Pep Guardiola’s time at Manchester City has seen the winning of multiple major honours and the breaking of a Premier League landmark that some thought would stand forever.

Their 100-point tally to win the 2017/18 title ranks as Guardiola’s biggest achievement as City manager so far, and it was done with a significant change to how the team plays.

Guardiola has turned City into one of the most aesthetically pleasing sides the Premier League has seen, but that only scratches the surface of how good they have been over the last three seasons.

The Premier League is often claimed to be the toughest in the world, and Guardiola’s arrival at the Etihad prompted doubts that he’d be able to emulate the success he enjoyed with Barcelona and Bayern Munich in England.

A run of 10 consecutive wins in his first season as club boss helped ease those concerns, but it proved to be a false dawn as Guardiola’s side then fell away to eventually finish third, 15 points behind champions Chelsea.

For Guardiola to have success at the Etihad, it was clear he would need players more accustomed to playing his system.

A major limitation was the lack of quality at full-back, where both Pablo Zabaleta and Aleksandar Kolarov were past their physical peak.

The football we have become accustomed to seeing with City in the last couple of seasons was made possible by harnessing the talent already at the club, but also adding quality in certain areas.

Fans of other teams scoffed at the idea of spending almost £100m on Kyle Walker and Benjamin Mendy, but their respective skills have enabled Guardiola to create inverted full back roles that enables a highly complex system for the opposition to play against.

Kyle Walker in an advanced position for Manchester City (Image: Wyscout)

As shown above, we see how Walker adopts a position higher up the pitch and more infield to allow several passing options for attacking team-mates.

Such a system is not only difficult for opposing teams to counteract, it also shows the ingenuity of Guardiola’s tactical thinking.

The introduction of multiple attacking midfielders in key areas has also been an important part of City’s evolution.

If 2017/18 saw the club become the first to reach 100 points, last season’s title race and eventual success against Liverpool showed how effectively Guardiola’s tactics can dominate matches.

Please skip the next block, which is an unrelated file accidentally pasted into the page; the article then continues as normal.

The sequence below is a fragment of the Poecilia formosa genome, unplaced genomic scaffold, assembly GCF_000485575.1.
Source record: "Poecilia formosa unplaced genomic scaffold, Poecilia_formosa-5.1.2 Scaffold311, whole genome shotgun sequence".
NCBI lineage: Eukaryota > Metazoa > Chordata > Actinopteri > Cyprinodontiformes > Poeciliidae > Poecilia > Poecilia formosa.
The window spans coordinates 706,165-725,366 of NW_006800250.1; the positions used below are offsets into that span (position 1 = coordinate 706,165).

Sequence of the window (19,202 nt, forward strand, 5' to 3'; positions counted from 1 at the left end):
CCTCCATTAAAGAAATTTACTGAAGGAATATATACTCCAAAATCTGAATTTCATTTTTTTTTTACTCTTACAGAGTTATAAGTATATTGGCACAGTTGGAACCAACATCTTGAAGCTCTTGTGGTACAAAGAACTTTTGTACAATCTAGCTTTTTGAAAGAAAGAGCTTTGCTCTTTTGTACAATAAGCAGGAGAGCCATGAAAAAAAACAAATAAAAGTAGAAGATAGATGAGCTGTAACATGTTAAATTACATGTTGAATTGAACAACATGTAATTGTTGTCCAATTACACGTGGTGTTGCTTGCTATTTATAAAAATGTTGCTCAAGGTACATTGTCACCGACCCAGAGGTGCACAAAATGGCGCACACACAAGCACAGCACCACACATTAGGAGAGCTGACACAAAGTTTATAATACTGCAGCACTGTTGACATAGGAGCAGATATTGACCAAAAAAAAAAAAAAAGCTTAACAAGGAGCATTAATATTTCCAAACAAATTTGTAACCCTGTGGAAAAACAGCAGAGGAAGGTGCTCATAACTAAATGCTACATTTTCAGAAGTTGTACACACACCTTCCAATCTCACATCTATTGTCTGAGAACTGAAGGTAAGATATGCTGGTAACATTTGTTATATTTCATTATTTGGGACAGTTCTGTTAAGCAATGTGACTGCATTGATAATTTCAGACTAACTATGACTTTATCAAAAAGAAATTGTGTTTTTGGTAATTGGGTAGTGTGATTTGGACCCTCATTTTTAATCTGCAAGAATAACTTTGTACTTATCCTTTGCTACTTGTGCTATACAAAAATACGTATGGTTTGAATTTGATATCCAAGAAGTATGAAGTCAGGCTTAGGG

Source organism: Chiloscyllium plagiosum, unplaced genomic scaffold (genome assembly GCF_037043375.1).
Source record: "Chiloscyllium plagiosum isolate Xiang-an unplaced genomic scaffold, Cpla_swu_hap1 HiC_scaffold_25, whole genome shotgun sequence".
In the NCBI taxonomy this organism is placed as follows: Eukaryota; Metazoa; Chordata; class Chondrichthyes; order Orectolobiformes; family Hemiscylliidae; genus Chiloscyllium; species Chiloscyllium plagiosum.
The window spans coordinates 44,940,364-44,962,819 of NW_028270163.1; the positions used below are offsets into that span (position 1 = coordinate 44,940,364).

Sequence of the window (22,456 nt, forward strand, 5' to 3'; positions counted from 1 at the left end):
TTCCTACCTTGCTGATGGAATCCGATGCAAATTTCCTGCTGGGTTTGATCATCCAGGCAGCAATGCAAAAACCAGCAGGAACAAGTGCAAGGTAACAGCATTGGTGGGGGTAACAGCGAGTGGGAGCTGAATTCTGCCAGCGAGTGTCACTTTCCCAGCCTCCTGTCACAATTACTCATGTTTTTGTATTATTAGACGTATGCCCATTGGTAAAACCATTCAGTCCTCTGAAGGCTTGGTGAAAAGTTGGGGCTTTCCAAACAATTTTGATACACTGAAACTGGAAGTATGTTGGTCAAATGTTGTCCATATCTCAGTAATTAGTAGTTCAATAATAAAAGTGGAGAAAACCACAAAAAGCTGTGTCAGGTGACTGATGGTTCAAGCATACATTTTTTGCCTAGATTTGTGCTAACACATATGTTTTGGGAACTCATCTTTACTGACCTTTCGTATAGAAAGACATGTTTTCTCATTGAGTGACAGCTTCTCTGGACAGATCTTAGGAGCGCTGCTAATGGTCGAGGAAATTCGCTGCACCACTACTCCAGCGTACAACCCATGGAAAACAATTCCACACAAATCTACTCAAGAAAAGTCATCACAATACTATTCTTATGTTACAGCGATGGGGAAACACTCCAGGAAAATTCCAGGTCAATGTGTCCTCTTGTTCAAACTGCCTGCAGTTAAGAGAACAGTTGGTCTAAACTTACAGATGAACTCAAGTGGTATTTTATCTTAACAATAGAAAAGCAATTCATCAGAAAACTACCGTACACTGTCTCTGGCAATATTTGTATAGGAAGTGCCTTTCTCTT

Kevin de Bruyne, David Silva, Bernardo Silva and others have all been used to great effect in high attacking areas in an unprecedented move from a tactical perspective.

Being able to engineer space for De Bruyne to cross from all areas of the pitch has been a major development of Guardiola’s system with more focus on the Belgian’s attacking output.

Kevin de Bruyne illustrates the City midfield press against Spurs. (Image: Wyscout)

As shown above, De Bruyne takes up a forward position versus Spurs but we can also see how many other players are allowed to attack in Guardiola’s system.

Such is the intensity of their press, allowing players to occupy key attacking areas is a relatively low-risk strategy when you consider their quality on the ball.

The tactical tweaks made so far this season have been limited, and rightly so given the success enjoyed prior to this campaign. Issues with injuries to key players, therefore, may show just how vital it is for Guardiola to have the right players available for his system to work.

To some extent, this could be viewed as a negative given that injury is such a frequent feature of the game. However, it also shows the complex level Guardiola is operating at from a tactical point of view.

Of all the great managers to have worked in the Premier League, it is difficult to think of one that has demonstrated more innovative thinking than the Spaniard.